Microstructurally-based constitutive models of cytoskeletal networks for simulation of the biomechanical response of biological cells
Author(s)Palmer, Jeffrey Shane
Massachusetts Institute of Technology. Dept. of Mechanical Engineering.
Mary C. Boyce.
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The elastic and viscoelastic stress-strain behavior of cytoskeletal networks, important to many cellular functions, is modeled via a microstructurally-informed continuum mechanics approach. The force-extension behavior of the individual filaments is captured with a new analytical expression of the MacKintosh worm-like chain relationship for semiflexible filaments. The filament expression is used in the Arruda-Boyce eight-chain network model to capture the 3D stress-strain behavior, quantifying the effects of isotropic network prestress and tracking microstructural stretch and orientation states during large deformations. The network model captures the initial stiffness of the network as well as the nonlinear strain stiffening observed at large stresses in shear rheological data of bundled/unbundled in vitro F-actin networks. The cytoskeletal network model has also been extended to include the internal energy based mechanical contributions at the filament and network levels from torsional crosslink deformations as well as from direct axial stretching of filaments. This enhanced model effectively captures the stress-strain behavior of F-actin networks cross-linked with two different types of actin binding proteins (filamin and streptavidin). The enhanced model is also used to evaluate the influence of the cross-links' torsional stiffness on the entropic bending configuration space of the cytoskeletal filaments. The 3D constitutive network model provides a framework for capturing time-dependent spatial diffusion of cytosol within a porous, visco hyperelastic filament network. The poroelastic behavior is coupled with the hyperelastic network behavior through a 3D biphasic theory that includes network swelling effects for finite deformations.(cont.) The mechanical response of the cytoskeletal network due to the localized swelling is captured by employing multiplicative decomposition of mechanical and swelling stretches. Nonlinear shear viscoelasticity is also included to create a 3D network model capable of capturing the time-dependent response of cytoskeletal networks on short and long time scales. The model captures the nonlinear time dependent behavior of in vitro actin-filamin and actin-avidin networks observed in shear rheological experiments. The constitutive models are evaluated in a finite element model with a cellular geometry (including membrane and nucleus submodels) and the ability to spatially vary network properties throughout the cell.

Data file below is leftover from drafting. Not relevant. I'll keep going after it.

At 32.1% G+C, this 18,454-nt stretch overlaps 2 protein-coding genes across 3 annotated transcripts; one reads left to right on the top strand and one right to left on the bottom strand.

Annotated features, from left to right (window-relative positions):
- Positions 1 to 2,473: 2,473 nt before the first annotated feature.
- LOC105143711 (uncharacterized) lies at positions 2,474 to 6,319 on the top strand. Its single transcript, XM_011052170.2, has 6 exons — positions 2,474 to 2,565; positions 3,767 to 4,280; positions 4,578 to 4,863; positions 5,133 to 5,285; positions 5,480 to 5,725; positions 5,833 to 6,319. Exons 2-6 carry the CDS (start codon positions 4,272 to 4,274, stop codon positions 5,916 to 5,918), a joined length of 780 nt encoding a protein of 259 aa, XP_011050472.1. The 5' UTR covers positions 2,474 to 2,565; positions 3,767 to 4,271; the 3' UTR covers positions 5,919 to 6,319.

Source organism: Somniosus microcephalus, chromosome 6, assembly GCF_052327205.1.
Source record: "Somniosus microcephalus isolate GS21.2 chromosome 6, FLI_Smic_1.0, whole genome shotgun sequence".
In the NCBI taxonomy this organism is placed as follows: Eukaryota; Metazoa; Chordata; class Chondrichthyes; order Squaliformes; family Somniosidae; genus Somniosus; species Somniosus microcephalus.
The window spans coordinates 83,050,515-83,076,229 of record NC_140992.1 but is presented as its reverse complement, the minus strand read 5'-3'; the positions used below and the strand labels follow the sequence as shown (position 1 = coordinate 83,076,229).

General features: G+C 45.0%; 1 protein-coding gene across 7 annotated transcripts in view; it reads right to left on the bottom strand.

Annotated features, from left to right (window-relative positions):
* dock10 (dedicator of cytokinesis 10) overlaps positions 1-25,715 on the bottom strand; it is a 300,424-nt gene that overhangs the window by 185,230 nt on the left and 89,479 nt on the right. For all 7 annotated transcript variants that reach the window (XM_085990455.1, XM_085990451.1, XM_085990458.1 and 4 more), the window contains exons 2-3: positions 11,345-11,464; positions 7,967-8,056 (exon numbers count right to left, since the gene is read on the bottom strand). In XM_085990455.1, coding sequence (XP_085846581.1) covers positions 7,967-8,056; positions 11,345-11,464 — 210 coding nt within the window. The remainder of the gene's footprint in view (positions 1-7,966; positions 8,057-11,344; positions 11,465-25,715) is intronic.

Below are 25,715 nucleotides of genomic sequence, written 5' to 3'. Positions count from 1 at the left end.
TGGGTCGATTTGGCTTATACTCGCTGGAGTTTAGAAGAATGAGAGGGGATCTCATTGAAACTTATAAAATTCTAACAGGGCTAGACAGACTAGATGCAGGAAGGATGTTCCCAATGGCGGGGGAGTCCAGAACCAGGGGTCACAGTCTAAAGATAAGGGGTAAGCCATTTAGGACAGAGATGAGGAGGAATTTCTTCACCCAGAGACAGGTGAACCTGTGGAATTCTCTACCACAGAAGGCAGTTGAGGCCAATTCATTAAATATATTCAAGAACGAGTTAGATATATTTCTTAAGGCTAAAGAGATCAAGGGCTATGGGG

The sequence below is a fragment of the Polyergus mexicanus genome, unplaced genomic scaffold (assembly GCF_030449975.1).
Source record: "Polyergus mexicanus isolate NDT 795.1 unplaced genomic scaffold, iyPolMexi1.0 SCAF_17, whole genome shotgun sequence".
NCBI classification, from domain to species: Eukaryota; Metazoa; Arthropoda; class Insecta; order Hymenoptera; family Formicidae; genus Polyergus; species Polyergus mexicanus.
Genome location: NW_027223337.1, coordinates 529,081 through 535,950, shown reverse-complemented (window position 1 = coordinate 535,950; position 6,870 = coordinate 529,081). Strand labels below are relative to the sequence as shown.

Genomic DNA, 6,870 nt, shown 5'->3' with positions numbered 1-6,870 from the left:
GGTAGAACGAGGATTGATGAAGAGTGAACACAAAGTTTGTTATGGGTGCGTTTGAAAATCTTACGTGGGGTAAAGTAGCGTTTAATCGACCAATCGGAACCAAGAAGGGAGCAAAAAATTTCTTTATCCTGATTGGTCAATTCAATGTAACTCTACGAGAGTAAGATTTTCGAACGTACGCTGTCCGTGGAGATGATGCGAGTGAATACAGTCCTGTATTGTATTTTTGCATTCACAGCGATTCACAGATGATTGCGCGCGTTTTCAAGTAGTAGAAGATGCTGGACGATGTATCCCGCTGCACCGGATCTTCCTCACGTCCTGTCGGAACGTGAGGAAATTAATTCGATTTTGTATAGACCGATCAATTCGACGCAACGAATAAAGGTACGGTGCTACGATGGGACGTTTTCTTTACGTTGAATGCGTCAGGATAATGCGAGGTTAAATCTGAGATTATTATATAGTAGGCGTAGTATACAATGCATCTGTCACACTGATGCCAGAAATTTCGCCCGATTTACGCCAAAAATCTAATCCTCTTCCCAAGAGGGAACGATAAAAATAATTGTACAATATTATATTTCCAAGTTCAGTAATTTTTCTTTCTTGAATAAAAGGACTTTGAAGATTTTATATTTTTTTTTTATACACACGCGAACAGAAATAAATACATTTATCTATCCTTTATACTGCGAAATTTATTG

Thesis (Ph. D.)--Massachusetts Institute of Technology, Dept. of Mechanical Engineering, 2008.Includes bibliographical references (v. 2, p. 335-375).
DepartmentMassachusetts Institute of Technology. Dept. of Mechanical Engineering.
Massachusetts Institute of Technology